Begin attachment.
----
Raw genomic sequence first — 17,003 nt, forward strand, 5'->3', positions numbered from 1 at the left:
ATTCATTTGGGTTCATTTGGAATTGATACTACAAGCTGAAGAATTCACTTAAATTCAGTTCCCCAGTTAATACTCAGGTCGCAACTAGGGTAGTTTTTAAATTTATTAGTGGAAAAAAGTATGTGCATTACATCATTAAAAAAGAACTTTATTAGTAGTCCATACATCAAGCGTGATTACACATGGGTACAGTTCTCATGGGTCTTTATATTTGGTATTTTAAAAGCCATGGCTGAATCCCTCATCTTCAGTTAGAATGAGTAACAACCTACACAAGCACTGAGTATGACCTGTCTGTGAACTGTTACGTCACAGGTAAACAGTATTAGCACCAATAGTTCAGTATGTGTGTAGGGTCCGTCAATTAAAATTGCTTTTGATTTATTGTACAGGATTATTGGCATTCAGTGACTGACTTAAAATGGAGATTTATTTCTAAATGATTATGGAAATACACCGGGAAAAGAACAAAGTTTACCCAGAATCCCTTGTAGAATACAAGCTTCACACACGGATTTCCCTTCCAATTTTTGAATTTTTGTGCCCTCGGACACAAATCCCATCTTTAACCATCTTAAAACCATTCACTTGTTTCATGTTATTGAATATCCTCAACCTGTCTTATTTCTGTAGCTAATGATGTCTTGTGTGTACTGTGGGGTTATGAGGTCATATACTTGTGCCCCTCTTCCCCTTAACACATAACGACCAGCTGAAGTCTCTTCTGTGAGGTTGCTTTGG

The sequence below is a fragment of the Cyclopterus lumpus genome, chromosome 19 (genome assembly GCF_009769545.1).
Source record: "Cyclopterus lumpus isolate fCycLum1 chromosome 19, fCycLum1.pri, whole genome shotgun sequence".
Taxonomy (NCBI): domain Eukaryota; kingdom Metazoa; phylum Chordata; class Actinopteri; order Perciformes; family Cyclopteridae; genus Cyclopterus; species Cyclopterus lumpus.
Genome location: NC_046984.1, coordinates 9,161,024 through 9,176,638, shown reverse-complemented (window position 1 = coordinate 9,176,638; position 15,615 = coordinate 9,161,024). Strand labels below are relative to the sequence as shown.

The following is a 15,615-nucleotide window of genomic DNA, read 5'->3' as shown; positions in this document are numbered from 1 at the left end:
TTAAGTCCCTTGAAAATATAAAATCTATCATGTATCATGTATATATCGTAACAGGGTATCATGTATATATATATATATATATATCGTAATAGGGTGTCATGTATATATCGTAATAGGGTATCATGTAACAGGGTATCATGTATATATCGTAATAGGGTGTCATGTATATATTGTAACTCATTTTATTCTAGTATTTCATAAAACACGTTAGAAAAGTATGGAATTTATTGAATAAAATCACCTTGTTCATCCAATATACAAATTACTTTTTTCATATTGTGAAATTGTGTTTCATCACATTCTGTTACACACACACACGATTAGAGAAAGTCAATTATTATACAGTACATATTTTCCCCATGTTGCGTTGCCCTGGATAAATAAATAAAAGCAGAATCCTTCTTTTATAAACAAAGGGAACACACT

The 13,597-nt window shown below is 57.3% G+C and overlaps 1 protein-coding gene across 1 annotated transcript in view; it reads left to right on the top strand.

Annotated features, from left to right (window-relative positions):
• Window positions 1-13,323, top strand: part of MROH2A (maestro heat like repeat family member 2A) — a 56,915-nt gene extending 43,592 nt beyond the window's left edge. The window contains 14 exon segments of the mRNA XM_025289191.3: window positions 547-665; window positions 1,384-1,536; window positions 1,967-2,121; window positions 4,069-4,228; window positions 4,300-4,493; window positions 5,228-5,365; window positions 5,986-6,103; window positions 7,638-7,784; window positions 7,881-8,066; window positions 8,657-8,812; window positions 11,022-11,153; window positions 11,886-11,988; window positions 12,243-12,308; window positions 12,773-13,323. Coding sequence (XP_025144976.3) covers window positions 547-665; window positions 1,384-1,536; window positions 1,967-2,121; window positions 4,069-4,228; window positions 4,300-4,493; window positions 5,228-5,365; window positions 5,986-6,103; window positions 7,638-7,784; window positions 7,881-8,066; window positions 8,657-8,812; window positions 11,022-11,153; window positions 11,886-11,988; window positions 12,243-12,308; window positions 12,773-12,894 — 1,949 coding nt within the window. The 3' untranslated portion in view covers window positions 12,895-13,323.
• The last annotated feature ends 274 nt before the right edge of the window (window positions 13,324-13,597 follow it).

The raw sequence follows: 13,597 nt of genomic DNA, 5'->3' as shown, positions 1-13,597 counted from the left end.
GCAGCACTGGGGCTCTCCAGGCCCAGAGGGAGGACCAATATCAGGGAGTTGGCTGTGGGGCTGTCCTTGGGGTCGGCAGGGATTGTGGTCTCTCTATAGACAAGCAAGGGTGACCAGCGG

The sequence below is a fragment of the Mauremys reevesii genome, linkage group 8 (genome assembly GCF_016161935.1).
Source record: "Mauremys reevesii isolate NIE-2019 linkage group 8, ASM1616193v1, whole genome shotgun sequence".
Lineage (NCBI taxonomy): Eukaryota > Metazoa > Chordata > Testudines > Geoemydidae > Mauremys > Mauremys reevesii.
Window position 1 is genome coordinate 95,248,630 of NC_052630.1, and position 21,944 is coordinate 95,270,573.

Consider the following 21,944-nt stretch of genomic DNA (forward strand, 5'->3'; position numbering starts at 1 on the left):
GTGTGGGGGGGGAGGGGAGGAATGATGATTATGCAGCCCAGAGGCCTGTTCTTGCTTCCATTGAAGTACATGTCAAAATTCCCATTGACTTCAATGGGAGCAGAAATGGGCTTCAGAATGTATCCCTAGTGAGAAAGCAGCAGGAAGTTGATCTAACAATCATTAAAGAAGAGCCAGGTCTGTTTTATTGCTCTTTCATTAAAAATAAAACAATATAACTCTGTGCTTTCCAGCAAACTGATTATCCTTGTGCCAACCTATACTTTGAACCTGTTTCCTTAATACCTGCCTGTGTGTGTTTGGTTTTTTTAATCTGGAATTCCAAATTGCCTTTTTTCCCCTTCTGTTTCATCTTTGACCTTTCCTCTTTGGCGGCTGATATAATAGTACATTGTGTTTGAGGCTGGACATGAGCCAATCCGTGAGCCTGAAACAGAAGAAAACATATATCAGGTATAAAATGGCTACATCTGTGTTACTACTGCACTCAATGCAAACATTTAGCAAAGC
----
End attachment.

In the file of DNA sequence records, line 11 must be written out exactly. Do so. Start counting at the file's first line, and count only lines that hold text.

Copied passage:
• Window positions 1-13,323, top strand: part of MROH2A (maestro heat like repeat family member 2A) — a 56,915-nt gene extending 43,592 nt beyond the window's left edge. The window contains 14 exon segments of the mRNA XM_025289191.3: window positions 547-665; window positions 1,384-1,536; window positions 1,967-2,121; window positions 4,069-4,228; window positions 4,300-4,493; window positions 5,228-5,365; window positions 5,986-6,103; window positions 7,638-7,784; window positions 7,881-8,066; window positions 8,657-8,812; window positions 11,022-11,153; window positions 11,886-11,988; window positions 12,243-12,308; window positions 12,773-13,323. Coding sequence (XP_025144976.3) covers window positions 547-665; window positions 1,384-1,536; window positions 1,967-2,121; window positions 4,069-4,228; window positions 4,300-4,493; window positions 5,228-5,365; window positions 5,986-6,103; window positions 7,638-7,784; window positions 7,881-8,066; window positions 8,657-8,812; window positions 11,022-11,153; window positions 11,886-11,988; window positions 12,243-12,308; window positions 12,773-12,894 — 1,949 coding nt within the window. The 3' untranslated portion in view covers window positions 12,895-13,323.